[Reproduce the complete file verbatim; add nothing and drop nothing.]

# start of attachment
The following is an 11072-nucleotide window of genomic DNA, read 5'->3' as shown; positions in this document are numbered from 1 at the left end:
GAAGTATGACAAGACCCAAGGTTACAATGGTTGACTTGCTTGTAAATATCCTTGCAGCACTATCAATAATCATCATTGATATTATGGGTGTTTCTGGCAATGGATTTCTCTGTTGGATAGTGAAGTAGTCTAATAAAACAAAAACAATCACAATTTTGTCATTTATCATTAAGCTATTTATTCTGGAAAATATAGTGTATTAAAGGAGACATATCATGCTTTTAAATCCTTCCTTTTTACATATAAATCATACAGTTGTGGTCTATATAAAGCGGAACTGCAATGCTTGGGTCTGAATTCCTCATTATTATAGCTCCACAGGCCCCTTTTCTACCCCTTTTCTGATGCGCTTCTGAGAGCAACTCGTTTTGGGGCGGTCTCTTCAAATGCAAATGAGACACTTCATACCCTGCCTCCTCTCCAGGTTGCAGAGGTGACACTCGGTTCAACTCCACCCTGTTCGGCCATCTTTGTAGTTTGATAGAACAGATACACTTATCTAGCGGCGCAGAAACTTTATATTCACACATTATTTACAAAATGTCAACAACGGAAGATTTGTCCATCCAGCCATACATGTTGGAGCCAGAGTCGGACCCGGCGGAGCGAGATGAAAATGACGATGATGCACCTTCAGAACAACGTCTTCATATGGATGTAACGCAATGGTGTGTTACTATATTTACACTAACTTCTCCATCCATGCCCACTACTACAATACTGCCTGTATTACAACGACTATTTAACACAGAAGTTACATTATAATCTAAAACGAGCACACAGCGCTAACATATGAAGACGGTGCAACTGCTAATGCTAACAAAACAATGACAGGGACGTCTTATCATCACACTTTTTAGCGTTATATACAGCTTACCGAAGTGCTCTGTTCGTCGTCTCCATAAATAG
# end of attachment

The following is an 11072-nucleotide window of genomic DNA, read 5'->3' as shown; positions in this document are numbered from 1 at the left end:
GAAGTATGACAAGACCCAAGGTTACAATGGTTGACTTGCTTGTAAATATCCTTGCAGCACTATCAATAATCATCATTGATATTATGGGTGTTTCTGGCAATGGATTTCTCTGTTGGATAGTGAAGTAGTCTAATAAAACAAAAACAATCACAATTTTGTCATTTATCATTAAGCTATTTATTCTGGAAAATATAGTGTATTAAAGGAGACATATCATGCTTTTAAATCCTTCCTTTTTACATATAAATCATACAGTTGTGGTCTATATAAAGCGGAACTGCAATGCTTGGGTCTGAATTCCTCATTATTATAGCTCCACAGGCCCCTTTTCTACCCCTTTTCTGATGCGCTTCTGAGAGCAACTCGTTTTGGGGCGGTCTCTTCAAATGCAAATGAGACACTTCATACCCTGCCTCCTCTCCAGGTTGCAGAGGTGACACTCGGTTCAACTCCACCCTGTTCGGCCATCTTTGTAGTTTGATAGAACAGATACACTTATCTAGCGGCGCAGAAACTTTATATTCACACATTATTTACAAAATGTCAACAACGGAAGATTTGTCCATCCAGCCATACATGTTGGAGCCAGAGTCGGACCCGGCGGAGCGAGATGAAAATGACGATGATGCACCTTCAGAACAACGTCTTCATATGGATGTAACGCAATGGTGTGTTACTATATTTACACTAACTTCTCCATCCATGCCCACTACTACAATACTGCCTGTATTACAACGACTATTTAACACAGAAGTTACATTATAATCTAAAACGAGCACACAGCGCTAACATATGAAGACGGTGCAACTGCTAATGCTAACAAAACAATGACAGGGACGTCTTATCATCACACTTTTTAGCGTTATATACAGCTTACCGAAGTGCTCTGTTCGTCGTCTCCATAAATAG